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Users worry about smart speaker privacy, but can't stop buying them

BT_20190906_ALEXA_3885050.jpg's Alexa family of voice assistants. Apple Inc, Amazon, and Facebook have all suspended or amended policies regarding human analysis of user commands.

New York City

CONSUMERS are worried machines by Amazon and Google are eavesdropping on them at home, but that's not stopping purchases.

Despite increasing concerns about "passive listening" and privacy risks, more people are buying smart speakers such as Inc's Echo and the Google Home, according to a Capgemini Research Institute report released on Thursday.

Almost half of the survey's 12,000 respondents who live in the US, UK, France and Germany have a voice-activated device, up from 25 per cent who reported owning one in November 2017.

However, 52 per cent were worried their voice assistants were listening in on their private conversations.

Regulators are increasingly reviewing privacy around smart speakers and voice data. Hamburg's data protection authority is probing Facebook Inc's use of transcribing audio from people who opt-in to voice-to-text services, while Google has agreed to stop transcribing voice recordings in the EU amid a German investigation.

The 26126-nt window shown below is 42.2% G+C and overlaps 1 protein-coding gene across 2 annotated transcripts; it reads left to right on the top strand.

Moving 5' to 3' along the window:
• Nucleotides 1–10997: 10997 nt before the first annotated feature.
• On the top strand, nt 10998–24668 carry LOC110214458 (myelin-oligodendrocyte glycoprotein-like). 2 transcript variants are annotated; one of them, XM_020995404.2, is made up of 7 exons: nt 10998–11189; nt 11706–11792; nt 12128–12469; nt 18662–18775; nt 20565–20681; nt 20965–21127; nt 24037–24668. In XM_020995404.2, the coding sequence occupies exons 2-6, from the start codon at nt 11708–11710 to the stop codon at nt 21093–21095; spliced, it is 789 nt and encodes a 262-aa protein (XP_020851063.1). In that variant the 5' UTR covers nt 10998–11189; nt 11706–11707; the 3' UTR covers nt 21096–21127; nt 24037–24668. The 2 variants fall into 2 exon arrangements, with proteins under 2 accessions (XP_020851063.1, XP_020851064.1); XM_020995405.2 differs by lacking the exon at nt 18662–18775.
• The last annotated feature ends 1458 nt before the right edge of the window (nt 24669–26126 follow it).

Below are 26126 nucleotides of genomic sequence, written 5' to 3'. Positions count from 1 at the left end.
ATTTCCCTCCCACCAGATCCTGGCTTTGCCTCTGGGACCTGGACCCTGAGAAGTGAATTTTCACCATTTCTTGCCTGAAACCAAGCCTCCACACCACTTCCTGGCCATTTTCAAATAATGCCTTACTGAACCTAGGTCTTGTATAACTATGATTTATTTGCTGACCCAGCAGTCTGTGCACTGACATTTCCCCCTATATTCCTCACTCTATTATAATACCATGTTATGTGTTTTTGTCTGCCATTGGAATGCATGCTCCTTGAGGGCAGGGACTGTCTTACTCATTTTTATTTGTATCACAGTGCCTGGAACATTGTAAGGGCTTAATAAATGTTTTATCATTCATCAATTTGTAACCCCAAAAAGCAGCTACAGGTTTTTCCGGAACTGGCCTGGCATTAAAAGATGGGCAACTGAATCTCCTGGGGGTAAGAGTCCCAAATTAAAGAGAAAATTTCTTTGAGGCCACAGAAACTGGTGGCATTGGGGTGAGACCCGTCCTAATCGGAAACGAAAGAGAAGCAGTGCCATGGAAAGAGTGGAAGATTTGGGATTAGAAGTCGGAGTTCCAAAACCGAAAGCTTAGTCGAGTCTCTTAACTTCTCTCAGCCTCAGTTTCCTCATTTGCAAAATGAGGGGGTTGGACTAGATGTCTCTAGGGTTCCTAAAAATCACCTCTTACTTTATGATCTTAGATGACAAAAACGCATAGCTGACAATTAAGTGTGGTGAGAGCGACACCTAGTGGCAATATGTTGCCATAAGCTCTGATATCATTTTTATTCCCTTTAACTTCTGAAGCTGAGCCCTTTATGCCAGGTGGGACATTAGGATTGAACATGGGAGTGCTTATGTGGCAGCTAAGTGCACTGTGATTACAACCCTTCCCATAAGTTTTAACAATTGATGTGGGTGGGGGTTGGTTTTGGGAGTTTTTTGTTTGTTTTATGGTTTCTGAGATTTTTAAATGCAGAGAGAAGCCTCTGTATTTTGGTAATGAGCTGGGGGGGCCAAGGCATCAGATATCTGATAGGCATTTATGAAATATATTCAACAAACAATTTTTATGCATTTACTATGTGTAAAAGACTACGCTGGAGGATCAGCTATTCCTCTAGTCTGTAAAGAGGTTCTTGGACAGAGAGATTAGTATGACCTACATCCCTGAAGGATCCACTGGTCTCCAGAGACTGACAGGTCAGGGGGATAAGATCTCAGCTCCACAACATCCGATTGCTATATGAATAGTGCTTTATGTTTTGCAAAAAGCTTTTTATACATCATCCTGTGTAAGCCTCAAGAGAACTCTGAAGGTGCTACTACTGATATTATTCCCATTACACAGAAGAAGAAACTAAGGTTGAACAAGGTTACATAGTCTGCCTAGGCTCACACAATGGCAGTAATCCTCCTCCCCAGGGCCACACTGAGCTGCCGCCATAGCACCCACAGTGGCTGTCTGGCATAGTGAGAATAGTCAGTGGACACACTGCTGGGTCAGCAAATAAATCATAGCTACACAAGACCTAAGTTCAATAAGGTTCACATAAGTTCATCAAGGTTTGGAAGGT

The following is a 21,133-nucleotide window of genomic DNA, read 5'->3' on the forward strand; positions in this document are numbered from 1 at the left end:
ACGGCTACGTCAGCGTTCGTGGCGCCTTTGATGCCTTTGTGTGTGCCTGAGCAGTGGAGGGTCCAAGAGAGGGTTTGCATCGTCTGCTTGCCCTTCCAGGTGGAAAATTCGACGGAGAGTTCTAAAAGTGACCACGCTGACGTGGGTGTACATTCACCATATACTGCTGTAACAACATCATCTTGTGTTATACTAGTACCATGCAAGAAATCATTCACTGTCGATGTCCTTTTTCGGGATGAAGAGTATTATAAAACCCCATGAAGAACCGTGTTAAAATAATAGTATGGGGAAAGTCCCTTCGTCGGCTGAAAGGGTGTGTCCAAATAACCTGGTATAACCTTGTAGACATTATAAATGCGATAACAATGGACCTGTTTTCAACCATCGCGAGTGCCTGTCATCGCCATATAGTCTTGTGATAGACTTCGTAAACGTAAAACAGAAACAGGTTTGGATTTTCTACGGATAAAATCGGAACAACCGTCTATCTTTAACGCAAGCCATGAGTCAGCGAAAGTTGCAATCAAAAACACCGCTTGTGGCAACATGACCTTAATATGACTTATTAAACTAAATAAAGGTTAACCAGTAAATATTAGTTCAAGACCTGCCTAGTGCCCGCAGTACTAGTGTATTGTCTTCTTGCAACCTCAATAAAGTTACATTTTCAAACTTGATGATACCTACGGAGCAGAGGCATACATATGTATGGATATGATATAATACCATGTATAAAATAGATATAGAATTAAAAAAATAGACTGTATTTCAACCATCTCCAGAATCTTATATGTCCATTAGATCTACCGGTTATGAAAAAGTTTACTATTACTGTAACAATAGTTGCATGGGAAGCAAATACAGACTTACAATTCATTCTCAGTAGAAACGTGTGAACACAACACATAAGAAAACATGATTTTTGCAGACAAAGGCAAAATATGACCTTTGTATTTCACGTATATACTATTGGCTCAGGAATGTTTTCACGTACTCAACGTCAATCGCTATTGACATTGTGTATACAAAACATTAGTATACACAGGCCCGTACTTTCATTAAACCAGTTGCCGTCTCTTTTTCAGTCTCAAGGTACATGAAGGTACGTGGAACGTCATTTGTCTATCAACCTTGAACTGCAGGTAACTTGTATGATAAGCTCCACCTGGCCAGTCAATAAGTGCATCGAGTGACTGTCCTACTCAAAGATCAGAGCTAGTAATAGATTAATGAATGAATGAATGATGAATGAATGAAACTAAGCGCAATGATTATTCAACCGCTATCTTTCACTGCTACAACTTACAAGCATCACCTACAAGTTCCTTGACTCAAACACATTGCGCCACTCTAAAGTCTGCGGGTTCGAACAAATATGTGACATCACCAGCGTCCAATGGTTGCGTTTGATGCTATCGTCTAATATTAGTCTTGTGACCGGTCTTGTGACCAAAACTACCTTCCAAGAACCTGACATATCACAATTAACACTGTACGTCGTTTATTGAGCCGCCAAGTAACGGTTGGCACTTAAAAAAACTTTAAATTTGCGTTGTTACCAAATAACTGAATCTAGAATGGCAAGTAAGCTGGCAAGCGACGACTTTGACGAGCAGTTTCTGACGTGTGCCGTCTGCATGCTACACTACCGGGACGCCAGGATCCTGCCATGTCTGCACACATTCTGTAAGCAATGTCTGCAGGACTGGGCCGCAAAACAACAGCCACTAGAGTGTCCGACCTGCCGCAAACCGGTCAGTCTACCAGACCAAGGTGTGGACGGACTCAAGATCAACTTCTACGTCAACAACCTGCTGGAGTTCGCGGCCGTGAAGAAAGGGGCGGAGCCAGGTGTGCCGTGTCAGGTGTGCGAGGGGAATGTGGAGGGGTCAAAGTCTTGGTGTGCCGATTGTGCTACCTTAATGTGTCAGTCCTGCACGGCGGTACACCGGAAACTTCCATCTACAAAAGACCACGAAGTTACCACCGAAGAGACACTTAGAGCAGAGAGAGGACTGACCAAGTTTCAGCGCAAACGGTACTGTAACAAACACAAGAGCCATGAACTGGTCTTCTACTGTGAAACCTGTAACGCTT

Bloomberg News earlier this year reported that and Apple Inc had teams analysing recordings.

The Guardian reported in July that some of the people reviewing the Siri requests heard private personal details and possibly criminal activity. Apple Inc, Amazon, and Facebook have all suspended or amended policies regarding human analysis of user commands. Facebook has also been transcribing the audio of users who chose the option in Facebook's Messenger app to have their voice chats transcribed.

While users could opt in to the service, there was no mention of human involvement in its permissions or information pages.

The human review was aimed at checking whether Facebook's artificial intelligence correctly interpreted the messages.

Privacy advocates fear unclear terms of service details or platforms transcribing conversations without user's knowledge could be a breach of their rights.

"That's not our idea of consent," UK non-profit organisation Privacy International wrote in an open letter to Jeff Bezos.

"We believe the default settings should be there to protect your users' privacy. Millions of customers enjoy your product and they deserve better from you." BLOOMBERG